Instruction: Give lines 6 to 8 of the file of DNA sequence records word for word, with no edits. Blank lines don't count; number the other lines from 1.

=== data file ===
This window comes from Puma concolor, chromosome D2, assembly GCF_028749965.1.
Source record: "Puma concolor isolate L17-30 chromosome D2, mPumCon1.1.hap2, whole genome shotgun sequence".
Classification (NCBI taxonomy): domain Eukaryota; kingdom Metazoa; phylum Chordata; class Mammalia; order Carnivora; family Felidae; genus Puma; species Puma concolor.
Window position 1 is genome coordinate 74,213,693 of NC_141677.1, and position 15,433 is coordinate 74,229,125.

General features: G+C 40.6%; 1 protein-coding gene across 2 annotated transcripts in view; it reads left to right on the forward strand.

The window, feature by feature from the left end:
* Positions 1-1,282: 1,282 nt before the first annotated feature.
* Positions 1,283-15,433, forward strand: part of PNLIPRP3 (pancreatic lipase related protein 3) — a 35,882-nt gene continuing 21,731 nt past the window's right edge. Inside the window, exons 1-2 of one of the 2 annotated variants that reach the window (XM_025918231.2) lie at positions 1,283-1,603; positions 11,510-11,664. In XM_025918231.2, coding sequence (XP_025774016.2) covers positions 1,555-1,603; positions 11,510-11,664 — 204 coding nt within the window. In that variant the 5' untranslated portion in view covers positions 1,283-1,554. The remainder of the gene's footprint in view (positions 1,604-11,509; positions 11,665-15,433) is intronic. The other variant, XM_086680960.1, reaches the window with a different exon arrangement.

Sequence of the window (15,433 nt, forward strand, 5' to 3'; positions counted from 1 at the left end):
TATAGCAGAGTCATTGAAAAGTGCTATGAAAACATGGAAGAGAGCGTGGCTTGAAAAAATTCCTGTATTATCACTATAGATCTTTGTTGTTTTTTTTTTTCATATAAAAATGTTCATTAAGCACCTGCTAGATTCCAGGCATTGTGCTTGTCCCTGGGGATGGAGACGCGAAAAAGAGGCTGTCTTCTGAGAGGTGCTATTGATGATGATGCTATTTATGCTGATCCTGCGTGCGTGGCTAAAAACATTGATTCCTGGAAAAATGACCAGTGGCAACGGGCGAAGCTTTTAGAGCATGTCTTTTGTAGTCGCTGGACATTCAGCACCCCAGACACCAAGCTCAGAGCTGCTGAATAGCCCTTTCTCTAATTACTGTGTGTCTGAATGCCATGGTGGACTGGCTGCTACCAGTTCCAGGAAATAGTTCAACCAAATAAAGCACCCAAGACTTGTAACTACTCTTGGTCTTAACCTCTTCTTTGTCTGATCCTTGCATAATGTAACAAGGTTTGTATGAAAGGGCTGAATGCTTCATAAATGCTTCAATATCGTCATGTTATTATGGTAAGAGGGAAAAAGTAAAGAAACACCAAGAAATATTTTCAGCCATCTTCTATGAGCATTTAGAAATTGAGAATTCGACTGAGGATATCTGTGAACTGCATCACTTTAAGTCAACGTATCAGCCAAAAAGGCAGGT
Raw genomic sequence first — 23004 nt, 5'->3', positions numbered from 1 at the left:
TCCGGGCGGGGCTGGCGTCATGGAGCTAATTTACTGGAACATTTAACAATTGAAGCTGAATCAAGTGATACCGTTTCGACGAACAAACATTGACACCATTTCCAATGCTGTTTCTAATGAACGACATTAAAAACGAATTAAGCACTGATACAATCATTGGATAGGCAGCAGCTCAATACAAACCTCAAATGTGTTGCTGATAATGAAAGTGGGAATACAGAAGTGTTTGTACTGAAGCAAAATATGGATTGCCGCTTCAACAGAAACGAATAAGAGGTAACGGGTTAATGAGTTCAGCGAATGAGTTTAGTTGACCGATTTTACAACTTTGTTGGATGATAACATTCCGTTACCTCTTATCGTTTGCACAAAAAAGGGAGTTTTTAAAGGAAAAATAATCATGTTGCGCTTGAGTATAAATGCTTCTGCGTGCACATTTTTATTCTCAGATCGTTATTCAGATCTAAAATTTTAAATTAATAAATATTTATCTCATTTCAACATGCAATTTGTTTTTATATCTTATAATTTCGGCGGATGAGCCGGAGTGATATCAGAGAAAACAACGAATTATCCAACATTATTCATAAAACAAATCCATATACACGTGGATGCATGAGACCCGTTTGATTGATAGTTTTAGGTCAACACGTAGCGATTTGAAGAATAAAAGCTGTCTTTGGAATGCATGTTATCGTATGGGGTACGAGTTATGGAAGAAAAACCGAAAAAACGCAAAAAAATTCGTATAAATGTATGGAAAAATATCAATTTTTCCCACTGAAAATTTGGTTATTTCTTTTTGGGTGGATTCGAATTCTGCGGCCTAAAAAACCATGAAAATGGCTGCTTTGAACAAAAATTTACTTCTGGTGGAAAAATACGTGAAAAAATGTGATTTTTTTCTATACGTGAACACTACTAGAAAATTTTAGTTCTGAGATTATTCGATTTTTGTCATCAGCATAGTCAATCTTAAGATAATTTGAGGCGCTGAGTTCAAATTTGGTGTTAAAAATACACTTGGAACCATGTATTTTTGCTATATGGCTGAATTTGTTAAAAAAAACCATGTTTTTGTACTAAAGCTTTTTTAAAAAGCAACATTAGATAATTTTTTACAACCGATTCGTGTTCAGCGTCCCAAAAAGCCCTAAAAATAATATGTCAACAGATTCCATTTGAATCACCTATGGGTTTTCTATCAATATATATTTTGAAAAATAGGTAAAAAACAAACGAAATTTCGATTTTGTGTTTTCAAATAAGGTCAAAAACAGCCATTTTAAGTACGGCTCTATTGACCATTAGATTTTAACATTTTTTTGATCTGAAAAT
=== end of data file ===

The window, feature by feature from the left end:
* Positions 1-1,282: 1,282 nt before the first annotated feature.
* Positions 1,283-15,433, forward strand: part of PNLIPRP3 (pancreatic lipase related protein 3) — a 35,882-nt gene continuing 21,731 nt past the window's right edge. Inside the window, exons 1-2 of one of the 2 annotated variants that reach the window (XM_025918231.2) lie at positions 1,283-1,603; positions 11,510-11,664. In XM_025918231.2, coding sequence (XP_025774016.2) covers positions 1,555-1,603; positions 11,510-11,664 — 204 coding nt within the window. In that variant the 5' untranslated portion in view covers positions 1,283-1,554. The remainder of the gene's footprint in view (positions 1,604-11,509; positions 11,665-15,433) is intronic. The other variant, XM_086680960.1, reaches the window with a different exon arrangement.